Food & Drink | August 26, 2022 6:34 am

It’s Worth a Trip to the Sunset Strip to Try This Scotch

Master Blender Rachel Barrie shares the secrets of GlenDronach, which you can (and should) try at Tesse

Three bottle from the GlenDronach Cask Bottling Batch 19
The GlenDronach Cask Bottling Batch 19 is out. Here's where to try it.
GlenDronach

Scotch remains a mystery to plenty of American drinkers. Whiskey is familiar, but Scotch, or “whisky,” if you will, remains an acquired taste for many, when it’s acquired at all.

To find best-in-class whiskies that can convert just about anyone, it’s prudent to consider under-the-radar distilleries in Scotland — a category that definitely includes GlenDronach, the country’s second-oldest licensed whisky distiller. The single malt Scotch brand is powered by Dr. Rachel Barrie, who was the only woman in the role of master blender when she attained it back in 2003 at Glenmorangie. 

Barrie now handles all the blending for not just GlenDronach but sister brands Benriach and Glenglassaugh. One of her responsibilities is helping people understand the complexities of her spirit of choice.

“There are some very varied expectations (and myths) of what Scotch tastes like,” Barrie tells InsideHook. “Some might associate Scotch with a light blended Scotch whisky style, while at the other extreme, some might describe it as smoky and strong. It might be a surprise for people to discover that only a small percentage of Scotch whiskies are distinctively smoky. This character is derived from the days when peat, anthracite and coal were added to the fire to dry the barley in the malting process.” 

Nowadays, most distilleries have moved over from the coal-fired stills to steam heat. GlenDronach made the switch in 2005 — the last Scottish distiller to do so. The addition of coal, peat and anthracite to the still fire is where a lot of the smoky flavor initially came from. Another element that’s a huge part of the flavor profile of a Scotch whisky is the cask-aging technique, which Barrie notes that wine drinkers will be more familiar with because it’s similar to barrel aging.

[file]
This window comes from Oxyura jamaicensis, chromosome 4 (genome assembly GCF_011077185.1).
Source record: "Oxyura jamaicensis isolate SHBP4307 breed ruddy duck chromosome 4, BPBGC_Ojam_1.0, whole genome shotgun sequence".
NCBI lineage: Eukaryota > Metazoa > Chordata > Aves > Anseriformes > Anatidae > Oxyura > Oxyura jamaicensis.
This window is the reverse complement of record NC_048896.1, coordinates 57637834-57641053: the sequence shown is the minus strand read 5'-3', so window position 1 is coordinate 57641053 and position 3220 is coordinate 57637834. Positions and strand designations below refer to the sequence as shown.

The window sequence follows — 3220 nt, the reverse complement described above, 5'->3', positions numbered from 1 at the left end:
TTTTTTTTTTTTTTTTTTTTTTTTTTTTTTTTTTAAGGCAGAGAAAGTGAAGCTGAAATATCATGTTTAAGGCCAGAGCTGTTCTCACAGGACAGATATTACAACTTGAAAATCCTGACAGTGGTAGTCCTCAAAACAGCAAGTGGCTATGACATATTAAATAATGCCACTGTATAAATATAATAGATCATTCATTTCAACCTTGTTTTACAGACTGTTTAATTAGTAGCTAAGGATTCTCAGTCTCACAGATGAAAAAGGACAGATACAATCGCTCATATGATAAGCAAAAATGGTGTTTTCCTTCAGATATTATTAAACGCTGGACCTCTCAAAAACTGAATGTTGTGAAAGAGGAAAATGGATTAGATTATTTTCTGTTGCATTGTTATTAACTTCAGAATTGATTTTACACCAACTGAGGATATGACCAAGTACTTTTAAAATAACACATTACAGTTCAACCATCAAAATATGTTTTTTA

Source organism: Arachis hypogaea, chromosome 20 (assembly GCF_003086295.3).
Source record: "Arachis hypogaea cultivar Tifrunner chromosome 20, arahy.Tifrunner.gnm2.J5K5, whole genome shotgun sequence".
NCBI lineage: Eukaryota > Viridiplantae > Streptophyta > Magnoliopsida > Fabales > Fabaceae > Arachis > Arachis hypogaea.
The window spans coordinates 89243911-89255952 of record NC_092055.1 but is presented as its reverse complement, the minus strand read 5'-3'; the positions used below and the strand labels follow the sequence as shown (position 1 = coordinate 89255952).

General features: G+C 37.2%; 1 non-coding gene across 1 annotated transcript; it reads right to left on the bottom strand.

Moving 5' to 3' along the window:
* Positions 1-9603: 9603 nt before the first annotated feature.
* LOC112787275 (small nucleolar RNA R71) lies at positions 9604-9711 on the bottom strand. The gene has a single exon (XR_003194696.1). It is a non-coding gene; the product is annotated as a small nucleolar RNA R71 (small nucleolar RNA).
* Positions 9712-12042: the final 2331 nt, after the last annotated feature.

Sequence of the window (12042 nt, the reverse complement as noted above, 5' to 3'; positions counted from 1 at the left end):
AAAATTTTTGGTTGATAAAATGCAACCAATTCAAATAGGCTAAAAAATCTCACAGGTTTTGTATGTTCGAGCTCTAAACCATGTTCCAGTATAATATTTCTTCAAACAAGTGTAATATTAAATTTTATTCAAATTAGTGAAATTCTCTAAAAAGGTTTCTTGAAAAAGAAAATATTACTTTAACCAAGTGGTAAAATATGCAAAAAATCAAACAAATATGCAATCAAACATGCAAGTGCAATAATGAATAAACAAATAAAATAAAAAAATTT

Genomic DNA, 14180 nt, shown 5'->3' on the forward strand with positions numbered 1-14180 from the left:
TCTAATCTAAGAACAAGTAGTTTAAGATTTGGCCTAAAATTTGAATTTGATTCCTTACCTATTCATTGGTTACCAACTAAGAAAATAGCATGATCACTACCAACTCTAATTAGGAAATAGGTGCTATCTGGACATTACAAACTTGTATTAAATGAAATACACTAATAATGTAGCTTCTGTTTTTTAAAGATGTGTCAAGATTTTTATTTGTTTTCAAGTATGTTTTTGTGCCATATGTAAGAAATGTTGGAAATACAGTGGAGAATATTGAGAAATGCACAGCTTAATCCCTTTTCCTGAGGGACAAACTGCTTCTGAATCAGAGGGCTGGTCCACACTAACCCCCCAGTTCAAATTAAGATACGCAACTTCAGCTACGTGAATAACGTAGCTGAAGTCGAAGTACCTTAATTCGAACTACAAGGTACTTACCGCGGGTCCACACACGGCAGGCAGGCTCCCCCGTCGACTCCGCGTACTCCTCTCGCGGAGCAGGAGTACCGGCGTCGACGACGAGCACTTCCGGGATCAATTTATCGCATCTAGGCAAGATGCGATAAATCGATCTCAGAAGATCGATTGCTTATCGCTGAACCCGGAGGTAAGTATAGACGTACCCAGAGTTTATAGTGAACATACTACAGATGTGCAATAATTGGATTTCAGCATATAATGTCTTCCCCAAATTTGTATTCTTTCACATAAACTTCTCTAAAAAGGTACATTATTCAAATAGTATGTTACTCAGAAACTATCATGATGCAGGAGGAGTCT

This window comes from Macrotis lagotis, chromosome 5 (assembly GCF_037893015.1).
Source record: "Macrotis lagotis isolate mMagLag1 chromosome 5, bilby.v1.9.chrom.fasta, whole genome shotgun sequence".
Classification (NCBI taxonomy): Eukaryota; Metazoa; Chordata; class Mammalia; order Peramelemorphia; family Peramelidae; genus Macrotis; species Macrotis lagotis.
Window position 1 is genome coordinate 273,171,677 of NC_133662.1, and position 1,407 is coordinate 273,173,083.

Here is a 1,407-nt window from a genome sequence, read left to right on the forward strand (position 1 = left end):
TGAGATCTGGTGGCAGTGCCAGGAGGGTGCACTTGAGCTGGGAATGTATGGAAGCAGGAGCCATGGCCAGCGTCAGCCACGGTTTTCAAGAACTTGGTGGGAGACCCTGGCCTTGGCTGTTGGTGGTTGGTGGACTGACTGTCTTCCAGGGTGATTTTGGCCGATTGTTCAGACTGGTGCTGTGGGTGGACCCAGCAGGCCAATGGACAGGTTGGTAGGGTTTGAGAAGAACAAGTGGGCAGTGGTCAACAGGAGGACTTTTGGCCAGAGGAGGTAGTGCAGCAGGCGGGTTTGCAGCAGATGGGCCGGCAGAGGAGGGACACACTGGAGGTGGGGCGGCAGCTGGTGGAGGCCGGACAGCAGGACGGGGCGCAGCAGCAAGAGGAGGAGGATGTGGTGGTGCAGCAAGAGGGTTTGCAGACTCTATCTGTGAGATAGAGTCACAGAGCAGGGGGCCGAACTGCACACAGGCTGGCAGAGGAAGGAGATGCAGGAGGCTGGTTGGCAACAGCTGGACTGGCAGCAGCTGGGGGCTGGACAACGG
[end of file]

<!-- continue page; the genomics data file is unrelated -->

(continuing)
“Much like wine, as people discover a diverse range of distilleries, their eyes are opened to the world of flavor from each individual distillery, carefully nurtured through maturation in different oak casks,” Barrie says. “Sherry is a fortified wine that was imported into the United Kingdom for bottling in the early 19th century, around the time when the GlenDronach distillery was first established. Since 1826, after the sherry was decanted from oak, the empty sherry casks were sent to the distillery to fill with the spirit off the still.”

GlenDronach uses sherry casks for aging all of their alcohol. The distillery imports casks into Scotland from the Jerez wine region in Andalusia, Spain, using only high-quality Pedro Ximénez and Oloroso sherry casks. Barrie says that each of these casks imbues a different set of characteristics into the Scotch: Ximénez aging helps develop “dried dark fruit, chocolate and treacle sweetness,” while Oloroso contributes “acidity and nutty/spicy character.” It takes quite some time for these flavors to imbue, so the baseline for an original bottle of GlenDronach is 12 years. Higher levels in their core range include 15-, 18- and 21-year bottles, and they’ve also developed a Cask Bottling line to bring some of the choicest Scotch to drinkers across the world.

The brand just released their 19th batch from the Cask Bottling collection, all bottled from a total of 12 casks selected by Barrie. Distilled between 1990 and 1994, the batch was distributed across different regions, and the 1992 Cask 6052 was selected for California. Barrie describes this one as “a sumptuous ripe berry fruit, cocoa and honeyed sweetness” — a Scotch with “a more flamboyant personality [that’s] richly expressive with bramble and plum dark fruits, and a texture like a swathe of silk-velvet.” 

While GlenDronach isn’t available at every neighborhood bar, Tesse, a French restaurant on L.A.’s Sunset Strip, does carry Barrie’s work. Tesse’s beverage director, Heidi Wittekind, noted that carrying GlenDronach helps them expand the average drinker’s understanding of the spirit, while supporting a talented woman leading the way in the spirit space.

“As a woman in a male-dominated industry, I love to promote women doing great things,” Wittekind says. “Dr. Rachel Barrie’s GlenDronach line, fully matured in ex-sherry casks, is a great way to tie our spirits program into our extensive wine program, and showcases the wide breadth of scotch. Not everything is a smoke bomb!”